# can somebody help me understand this piece of code of an FIR

1. ## can somebody help me understand this piece of code of an FIR

Code:
```module fir_srg (clk, x, y);  //----> Interface

input        clk;
input  [3:0] x;
output [3:0] y;
reg    [3:0] y;
// Tapped delay line array of bytes
reg    [3:0] tap0, tap1, tap2, tap3;
// For bit access use single vectors in Verilog

always @(posedge clk)  //----> Behavioral Style
begin : p1
// Compute output y with the filter coefficients weight.
// The coefficients are [-1  3.75  3.75  -1].
// Multiplication and division for Altera MaxPlusII can
// be done in Verilog with sign extensions and shifts!
y <= (tap1<<1) + tap1 + {tap1[3],tap1[3:1]}
+ {tap1[3],tap1[3],tap1[3:2]} + (tap2<<1) + tap2
+ {tap2[3],tap2[3:1]}
+ {tap2[3],tap2[3],tap2[3:2]} - tap3 - tap0;

tap3 <= tap2;  // Tapped delay line: shift one
tap2 <= tap1;
tap1 <= tap0;
tap0 <= x;   // Input in register 0
end

endmodule```
this is basically a 4 tap FIR filter. it was taken from the book "Digital Signal Processing with Field Programmable Gate Arrays" by Uwe Meyer.

the difficulty that i am having in understanding this code is in the always block. i understand the non-blocking assignments tap3 <= tap2 etc but i dont understand how y is calculated.

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2. ## Re: can somebody help me understand this piece of code of an

4 tap filter eqn for ur design is:
y = (-1 * Tap0) + (3.75 * Tap1) + (3.75 * Tap2) + (-1 * Tap3)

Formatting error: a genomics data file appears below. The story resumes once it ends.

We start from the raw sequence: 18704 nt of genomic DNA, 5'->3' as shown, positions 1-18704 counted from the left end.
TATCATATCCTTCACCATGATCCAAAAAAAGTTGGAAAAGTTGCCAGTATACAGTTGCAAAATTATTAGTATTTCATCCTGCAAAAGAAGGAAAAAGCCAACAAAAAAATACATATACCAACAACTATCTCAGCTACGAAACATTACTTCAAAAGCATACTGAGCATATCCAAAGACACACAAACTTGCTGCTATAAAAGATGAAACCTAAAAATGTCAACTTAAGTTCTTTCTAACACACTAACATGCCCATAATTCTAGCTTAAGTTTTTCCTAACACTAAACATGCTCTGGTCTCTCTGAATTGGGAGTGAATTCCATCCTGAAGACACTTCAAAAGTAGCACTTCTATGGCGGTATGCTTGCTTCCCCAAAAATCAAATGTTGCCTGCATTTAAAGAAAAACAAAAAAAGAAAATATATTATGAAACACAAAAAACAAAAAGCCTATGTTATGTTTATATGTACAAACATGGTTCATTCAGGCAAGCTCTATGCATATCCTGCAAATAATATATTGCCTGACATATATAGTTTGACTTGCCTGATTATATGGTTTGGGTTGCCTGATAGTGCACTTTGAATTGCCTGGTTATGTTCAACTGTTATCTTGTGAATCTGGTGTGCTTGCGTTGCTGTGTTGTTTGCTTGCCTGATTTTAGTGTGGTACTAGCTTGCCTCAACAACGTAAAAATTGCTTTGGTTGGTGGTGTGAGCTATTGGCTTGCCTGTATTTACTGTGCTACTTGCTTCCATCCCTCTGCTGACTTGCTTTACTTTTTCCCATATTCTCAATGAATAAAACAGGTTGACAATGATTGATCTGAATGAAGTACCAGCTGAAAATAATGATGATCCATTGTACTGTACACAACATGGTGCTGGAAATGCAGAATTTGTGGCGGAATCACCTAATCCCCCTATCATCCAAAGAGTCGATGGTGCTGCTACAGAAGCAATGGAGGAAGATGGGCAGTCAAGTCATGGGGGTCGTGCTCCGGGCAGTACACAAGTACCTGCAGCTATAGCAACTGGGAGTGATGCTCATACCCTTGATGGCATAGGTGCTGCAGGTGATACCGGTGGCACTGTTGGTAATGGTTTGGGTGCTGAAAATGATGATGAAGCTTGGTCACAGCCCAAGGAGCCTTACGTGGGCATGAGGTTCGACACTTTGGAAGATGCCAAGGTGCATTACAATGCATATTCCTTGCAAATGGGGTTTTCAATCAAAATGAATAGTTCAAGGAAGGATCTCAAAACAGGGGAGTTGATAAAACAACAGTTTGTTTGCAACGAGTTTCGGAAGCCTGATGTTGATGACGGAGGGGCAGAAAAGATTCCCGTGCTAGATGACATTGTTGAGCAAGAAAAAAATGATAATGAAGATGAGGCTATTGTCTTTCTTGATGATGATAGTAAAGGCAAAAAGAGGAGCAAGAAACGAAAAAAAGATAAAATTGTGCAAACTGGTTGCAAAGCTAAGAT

while Rearranging it looks like:
y = [(2 + 1 + 0.5 + 0.25) * Tap1] +
[(2 + 1 + 0.5 + 0.25) * Tap2] +
- Tap3 +
-Tap0;

Now Correlate this with ur verilog code:
y <= (tap1<<1) + tap1 + {tap1[3],tap1[3:1]} + {tap1[3],tap1[3],tap1[3:2]} +
(tap2<<1) + tap2 + {tap2[3],tap2[3:1]} + {tap2[3],tap2[3],tap2[3:2]} +
- tap3
- tap0;

tap <<1 means -- shift left, which is as good as Xly by 2.
{tap1[3],tap1[3:1]} -- means shift right with msb intact-- as good as xly by 0.5
{tap1[3],tap1[3],tap1[3:2]} --means shift right by 2 -- as good as xly by 0.25

So adding all these u get 3.75 * Tap1
Similarly for the Tap2 also

Hope this helps

1 members found this post helpful.

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3. ## Re: can somebody help me understand this piece of code of an

Renjith you are my hero.

now it becomes all clear to me. actually i didnt see this type of bit shifting before. i knew that it was concatenating bits but i didnt know that it was actually shifting the bits.

Added after 1 hours 39 minutes:

in all the excitement i forgot to ask one thing. cant the >> operator be used for shift right? whats the difference between using the >> operator and using concatenation as in the code?

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